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U.S. Approach to Terrorism
U.S Approach to Terrorism Post 2001
The incidence of September 11, 2001 led to an anti-terrorism campaign by the government of U.S. And was called the war or terror. Since 2001, U.S. government has taken several steps to maintain security and counter terrorism by implementing certain strategies at national and international level. These approaches and steps, whether useful or not have been discussed in this paper.
President Bush's Justifications For Invading Iraq Post 9/11
After the September 11, attack in 2001, the Bush government declared "war on terror" which was intended to counter terrorism. Bush also declared in his address on 20th September 2001 that, the "war on terror" will begin from dealing with al Qaeda but it will stop only when terrorism is dealt with properly. According to Bush doctrine, whichever country contained weapon of mass destruction (WMD) is a threat for U.S. And therefore in order to counter that threat, he commanded invasion of U.S. military forces in Iraq. Although it was not confirmed from a reliable source that Iraq had WMD. It was also assumed by Bush government that Iraq would use such weapon against United States. He firmly believed that Iraq contained and concealed the most lethal weapons and thus U.S. had the right to invade Iraq on the basis of self-defense (Hixson, 27-29).
President Obama was opposed To the Wars in Iraq and Afghanistan but Actually Increased U.S. Military Presence There: Obama's Shift in His Strategy
As the Bush administration failed to achieve its goals in Afghanistan, that burden of responsibility was left to the Obama administration, which came into office in January of 2009. The Obama administration launched new strategy to end the insurgent threat purportedly by addressing the issues that were not attended to by the previous administration: restoring political stability in Afghanistan and pulling out the U.S./NATO troops. As a presidential candidate, Obama was very critical of the war taking place in Iraq (Huntington, 121).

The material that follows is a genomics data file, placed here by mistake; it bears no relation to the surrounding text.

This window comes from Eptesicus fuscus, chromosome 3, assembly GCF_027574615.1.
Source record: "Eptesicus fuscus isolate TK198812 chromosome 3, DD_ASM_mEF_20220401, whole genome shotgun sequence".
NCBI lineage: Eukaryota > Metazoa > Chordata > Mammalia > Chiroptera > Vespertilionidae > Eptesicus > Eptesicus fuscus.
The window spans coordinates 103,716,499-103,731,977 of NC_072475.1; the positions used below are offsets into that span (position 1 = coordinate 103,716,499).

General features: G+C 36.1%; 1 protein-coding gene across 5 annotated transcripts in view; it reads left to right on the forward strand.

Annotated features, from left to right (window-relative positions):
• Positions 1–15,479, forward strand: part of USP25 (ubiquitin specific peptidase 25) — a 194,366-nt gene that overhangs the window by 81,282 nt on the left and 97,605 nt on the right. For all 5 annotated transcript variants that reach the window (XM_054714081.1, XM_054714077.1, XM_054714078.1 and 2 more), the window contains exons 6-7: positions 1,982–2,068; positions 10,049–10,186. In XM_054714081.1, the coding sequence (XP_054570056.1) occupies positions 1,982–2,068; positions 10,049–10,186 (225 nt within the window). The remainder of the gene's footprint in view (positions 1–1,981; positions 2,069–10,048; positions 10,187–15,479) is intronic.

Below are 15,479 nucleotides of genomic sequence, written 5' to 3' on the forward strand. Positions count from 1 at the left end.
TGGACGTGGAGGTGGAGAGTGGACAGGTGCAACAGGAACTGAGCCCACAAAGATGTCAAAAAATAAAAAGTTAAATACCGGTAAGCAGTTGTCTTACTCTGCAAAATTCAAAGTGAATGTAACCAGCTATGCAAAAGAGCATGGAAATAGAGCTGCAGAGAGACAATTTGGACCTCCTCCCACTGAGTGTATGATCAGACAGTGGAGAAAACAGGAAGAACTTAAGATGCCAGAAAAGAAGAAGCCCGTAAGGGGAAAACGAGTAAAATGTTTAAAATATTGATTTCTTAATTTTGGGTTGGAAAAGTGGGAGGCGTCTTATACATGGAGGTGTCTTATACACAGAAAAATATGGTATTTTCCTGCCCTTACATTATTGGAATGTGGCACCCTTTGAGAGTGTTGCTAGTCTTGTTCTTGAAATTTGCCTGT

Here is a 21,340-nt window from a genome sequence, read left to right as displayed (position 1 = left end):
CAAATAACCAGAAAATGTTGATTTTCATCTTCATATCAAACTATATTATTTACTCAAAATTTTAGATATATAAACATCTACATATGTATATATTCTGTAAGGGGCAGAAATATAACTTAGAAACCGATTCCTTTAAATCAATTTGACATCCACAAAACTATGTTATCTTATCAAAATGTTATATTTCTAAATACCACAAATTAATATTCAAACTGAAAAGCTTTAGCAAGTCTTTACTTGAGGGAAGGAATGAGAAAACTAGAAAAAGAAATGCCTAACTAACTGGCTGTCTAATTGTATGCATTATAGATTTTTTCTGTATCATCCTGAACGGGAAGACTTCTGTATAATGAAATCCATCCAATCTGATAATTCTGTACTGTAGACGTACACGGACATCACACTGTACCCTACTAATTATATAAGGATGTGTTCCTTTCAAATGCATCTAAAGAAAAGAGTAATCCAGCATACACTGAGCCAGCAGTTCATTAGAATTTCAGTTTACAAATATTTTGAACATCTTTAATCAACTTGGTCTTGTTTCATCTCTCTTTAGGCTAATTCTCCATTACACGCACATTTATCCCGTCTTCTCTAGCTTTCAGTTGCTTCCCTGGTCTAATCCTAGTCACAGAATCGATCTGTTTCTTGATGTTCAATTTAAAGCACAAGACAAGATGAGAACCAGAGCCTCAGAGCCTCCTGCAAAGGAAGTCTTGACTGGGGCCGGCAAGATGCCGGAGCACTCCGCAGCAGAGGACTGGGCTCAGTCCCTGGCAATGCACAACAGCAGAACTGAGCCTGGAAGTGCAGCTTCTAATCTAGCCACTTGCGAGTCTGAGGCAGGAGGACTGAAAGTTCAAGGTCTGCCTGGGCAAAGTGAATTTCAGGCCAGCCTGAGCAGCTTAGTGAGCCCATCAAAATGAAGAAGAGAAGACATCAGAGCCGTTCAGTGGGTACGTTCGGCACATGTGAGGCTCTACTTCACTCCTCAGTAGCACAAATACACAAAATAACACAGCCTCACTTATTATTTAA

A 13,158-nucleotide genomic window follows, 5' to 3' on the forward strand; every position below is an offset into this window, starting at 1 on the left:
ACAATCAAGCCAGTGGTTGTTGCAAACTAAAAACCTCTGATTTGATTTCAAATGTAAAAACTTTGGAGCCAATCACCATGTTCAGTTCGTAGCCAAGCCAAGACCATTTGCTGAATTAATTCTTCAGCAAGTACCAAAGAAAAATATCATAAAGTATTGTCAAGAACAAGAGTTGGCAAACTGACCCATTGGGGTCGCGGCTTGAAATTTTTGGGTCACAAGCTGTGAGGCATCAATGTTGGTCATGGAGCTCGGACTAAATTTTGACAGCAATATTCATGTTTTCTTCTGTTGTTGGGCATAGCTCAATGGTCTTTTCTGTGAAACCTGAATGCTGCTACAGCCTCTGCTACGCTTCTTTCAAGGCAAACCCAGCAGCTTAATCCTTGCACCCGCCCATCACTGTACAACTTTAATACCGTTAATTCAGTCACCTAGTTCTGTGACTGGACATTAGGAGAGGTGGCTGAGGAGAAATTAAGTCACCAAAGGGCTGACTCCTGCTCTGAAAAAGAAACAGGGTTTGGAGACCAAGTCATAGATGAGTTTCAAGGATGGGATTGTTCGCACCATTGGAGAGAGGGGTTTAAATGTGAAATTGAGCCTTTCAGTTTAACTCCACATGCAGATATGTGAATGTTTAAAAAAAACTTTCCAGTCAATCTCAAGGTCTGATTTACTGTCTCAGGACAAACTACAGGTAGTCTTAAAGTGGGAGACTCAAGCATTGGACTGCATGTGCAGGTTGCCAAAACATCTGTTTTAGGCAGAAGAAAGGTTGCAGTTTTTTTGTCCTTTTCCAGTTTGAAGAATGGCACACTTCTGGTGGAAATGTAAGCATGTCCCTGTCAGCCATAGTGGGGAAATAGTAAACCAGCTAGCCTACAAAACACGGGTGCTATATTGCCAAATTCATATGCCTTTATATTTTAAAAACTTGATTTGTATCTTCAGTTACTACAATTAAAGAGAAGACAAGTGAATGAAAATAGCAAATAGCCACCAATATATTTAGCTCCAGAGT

However, he supported the war in Afghanistan, calling it a war of necessity, based on the fact that the Al Qaeda terrorists who attacked the U.S. were protected by the Taliban government in Afghanistan. On July 15, 2008 in a speech delivered in Washington, D.C., Obama declared the war in Iraq a failed policy that distracted from the growing terrorist threat from Afghanistan and proves the need to withdraw from Iraq (McClellan, 156).
He pointed out that if he was elected President, he would end the war in Iraq by withdrawing nearly all U.S. troops within 16 months and that he would follow a nationalized security strategy with five goals:
1. End the battle in Iraq maturely;
2. Finish the clash against Al Qaeda;
3. Secure the world from all kinds of weapon of mass destruction and from terrorists;
4. Achieve security; and
5. Rebuild America's relations with other countries.
By the time Obama assumed the office in January, the Taliban terrorist attacks were on the rise, spreading operations to areas close to the capital, Kabul, and by 2008 in Kabul itself, where they did not previously exist (McClellan, 156).
To deal with the escalating violence being committed by the Taliban insurgents, in late 2008, the NATO/ISAF U.S. commander Gen. David McKienan requested the Bush administration provide 30,000 additional troops, beyond the 35,000 troops already operating in Afghanistan. That request went unfulfilled. The Obama administration gave Afghanistan a high priority, and responded to the recommendations of the inter-agency review of strategy headed by South Asia specialist named Bruce Riedel (Sitaraman, 1745).
In March 2009, Obama announced a "comprehensive strategy" for Afghanistan by ordering employment of an extra 21,000 U.S. personnel, including 4,000 additional instructors to train the ANA, as requested by Gen. McKienan. In June 2009, to signal innovation and a new strategy, the administration changed leadership by replacing Gen, McKienan with Lt. Gen. Stanley McChrystal who had served as head of U.S. Special Operations in Iraq from 2003-2008. Gen. McChrystal submitted his "initial assessment" of the security situation in Afghanistan to the administration in which, among others (Sitaraman, 1746). The general called for an abundantly resourced and complete counter strategy so as to avert a potential "mission failure." He asked for another 44,000 troops to deal with the rising Taliban insurgency. President Obama announced his new strategy, which included sending 30,000 troops to Afghanistan. On December 1, in his address President Obama articulated his administration's goals and strategy for Afghanistan. The goal was to defeat al Qaeda present in Afghanistan and Pakistan so that they cannot threat America anymore in future (Sitaraman, 1746).